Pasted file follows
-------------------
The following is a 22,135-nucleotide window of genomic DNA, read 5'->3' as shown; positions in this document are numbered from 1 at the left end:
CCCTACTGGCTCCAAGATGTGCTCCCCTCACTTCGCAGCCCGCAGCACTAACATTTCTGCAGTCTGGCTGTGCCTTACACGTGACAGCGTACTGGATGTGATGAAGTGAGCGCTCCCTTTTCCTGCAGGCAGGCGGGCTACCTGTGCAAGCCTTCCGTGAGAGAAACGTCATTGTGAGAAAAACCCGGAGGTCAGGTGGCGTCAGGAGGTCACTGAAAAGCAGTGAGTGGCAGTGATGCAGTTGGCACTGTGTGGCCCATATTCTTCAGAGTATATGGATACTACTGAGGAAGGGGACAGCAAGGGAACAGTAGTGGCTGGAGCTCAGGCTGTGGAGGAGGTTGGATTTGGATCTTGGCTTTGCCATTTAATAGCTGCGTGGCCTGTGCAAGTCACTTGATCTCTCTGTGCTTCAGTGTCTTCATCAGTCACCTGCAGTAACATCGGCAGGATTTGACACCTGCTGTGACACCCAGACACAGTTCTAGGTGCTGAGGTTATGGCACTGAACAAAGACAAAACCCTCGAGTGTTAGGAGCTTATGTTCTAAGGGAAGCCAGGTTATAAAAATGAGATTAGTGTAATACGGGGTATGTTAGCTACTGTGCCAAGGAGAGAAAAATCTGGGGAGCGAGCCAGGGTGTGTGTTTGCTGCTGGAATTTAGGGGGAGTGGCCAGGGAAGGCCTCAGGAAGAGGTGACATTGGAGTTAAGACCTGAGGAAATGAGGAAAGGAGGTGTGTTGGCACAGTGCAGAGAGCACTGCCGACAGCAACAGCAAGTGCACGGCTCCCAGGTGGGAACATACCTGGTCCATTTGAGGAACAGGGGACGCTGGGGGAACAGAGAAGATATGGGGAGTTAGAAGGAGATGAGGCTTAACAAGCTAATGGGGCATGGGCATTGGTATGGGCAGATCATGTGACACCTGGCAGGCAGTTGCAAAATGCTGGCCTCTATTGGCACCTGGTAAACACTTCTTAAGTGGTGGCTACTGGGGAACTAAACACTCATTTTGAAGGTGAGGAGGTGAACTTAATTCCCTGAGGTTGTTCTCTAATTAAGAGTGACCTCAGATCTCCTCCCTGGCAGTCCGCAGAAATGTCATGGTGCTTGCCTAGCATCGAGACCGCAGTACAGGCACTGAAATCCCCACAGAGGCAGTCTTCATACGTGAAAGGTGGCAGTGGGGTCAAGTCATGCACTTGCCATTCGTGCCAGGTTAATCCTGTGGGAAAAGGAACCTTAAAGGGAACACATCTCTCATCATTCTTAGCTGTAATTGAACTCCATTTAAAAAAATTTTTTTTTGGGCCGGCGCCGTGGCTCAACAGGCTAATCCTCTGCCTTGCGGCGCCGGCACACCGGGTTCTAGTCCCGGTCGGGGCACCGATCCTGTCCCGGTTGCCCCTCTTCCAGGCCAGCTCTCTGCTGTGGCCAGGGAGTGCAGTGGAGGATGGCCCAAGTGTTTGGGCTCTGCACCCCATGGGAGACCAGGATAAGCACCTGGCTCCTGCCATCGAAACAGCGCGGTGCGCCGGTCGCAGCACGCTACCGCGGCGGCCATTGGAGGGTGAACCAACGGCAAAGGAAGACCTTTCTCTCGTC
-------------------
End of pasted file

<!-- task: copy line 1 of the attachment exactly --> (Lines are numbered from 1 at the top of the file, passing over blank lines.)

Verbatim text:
The following is a 22,135-nucleotide window of genomic DNA, read 5'->3' as shown; positions in this document are numbered from 1 at the left end: